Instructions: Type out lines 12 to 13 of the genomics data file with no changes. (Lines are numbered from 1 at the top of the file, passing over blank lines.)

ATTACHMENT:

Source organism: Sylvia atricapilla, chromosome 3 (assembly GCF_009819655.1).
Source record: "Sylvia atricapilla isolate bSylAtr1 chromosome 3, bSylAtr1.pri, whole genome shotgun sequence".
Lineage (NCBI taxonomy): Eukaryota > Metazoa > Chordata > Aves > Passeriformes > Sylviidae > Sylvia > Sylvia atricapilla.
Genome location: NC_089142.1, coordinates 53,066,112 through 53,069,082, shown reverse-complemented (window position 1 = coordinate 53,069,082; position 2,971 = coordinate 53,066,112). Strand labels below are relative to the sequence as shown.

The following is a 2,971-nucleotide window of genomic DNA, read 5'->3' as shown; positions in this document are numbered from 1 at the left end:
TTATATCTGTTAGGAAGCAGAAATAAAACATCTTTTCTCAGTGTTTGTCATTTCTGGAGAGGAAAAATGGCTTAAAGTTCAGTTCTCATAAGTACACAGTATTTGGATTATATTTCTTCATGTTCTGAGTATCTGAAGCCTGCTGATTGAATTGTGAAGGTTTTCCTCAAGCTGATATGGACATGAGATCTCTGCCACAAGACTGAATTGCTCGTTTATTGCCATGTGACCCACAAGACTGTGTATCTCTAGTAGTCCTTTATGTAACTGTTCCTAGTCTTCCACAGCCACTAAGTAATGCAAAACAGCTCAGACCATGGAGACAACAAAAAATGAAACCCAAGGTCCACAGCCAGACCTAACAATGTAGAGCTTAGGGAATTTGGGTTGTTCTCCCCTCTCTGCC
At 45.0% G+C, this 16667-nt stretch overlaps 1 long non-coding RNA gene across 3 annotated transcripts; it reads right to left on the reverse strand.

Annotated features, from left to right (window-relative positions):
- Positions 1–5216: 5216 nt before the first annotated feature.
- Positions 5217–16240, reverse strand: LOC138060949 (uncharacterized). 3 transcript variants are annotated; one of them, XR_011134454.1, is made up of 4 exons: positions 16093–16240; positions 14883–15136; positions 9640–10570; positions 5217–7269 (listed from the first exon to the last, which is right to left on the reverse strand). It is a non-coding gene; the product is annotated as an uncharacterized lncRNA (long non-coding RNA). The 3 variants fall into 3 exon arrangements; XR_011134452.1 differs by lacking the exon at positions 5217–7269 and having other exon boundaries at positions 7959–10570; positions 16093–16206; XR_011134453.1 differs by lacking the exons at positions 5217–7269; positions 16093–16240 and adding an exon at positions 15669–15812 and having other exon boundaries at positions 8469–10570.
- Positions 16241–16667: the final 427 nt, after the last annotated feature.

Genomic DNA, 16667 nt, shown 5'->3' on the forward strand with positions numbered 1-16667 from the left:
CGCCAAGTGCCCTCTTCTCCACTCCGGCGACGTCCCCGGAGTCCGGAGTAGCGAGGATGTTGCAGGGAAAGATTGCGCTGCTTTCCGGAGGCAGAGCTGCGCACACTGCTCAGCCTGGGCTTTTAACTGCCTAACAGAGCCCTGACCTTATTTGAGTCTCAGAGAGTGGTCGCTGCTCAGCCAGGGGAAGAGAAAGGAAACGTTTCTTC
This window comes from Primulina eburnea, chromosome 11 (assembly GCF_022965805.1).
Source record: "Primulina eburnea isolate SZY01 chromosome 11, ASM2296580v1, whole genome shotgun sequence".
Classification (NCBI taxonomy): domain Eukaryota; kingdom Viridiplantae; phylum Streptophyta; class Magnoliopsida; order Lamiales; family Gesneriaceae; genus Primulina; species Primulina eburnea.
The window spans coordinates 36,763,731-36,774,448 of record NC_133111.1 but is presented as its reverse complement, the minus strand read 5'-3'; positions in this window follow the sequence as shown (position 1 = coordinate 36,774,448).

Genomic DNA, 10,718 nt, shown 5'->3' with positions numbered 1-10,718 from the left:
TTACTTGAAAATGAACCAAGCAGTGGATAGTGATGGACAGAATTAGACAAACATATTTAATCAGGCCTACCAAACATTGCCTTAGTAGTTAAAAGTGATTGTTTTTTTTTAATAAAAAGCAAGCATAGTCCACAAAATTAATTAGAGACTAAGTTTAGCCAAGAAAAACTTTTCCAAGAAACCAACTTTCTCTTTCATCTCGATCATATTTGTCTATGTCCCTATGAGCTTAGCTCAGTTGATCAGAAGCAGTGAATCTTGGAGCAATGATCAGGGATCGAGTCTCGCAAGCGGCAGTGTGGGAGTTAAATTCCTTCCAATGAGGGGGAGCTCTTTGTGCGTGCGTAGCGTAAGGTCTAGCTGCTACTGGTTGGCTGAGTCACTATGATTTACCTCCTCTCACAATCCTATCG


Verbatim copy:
Genomic DNA, 16667 nt, shown 5'->3' on the forward strand with positions numbered 1-16667 from the left:
CGCCAAGTGCCCTCTTCTCCACTCCGGCGACGTCCCCGGAGTCCGGAGTAGCGAGGATGTTGCAGGGAAAGATTGCGCTGCTTTCCGGAGGCAGAGCTGCGCACACTGCTCAGCCTGGGCTTTTAACTGCCTAACAGAGCCCTGACCTTATTTGAGTCTCAGAGAGTGGTCGCTGCTCAGCCAGGGGAAGAGAAAGGAAACGTTTCTTC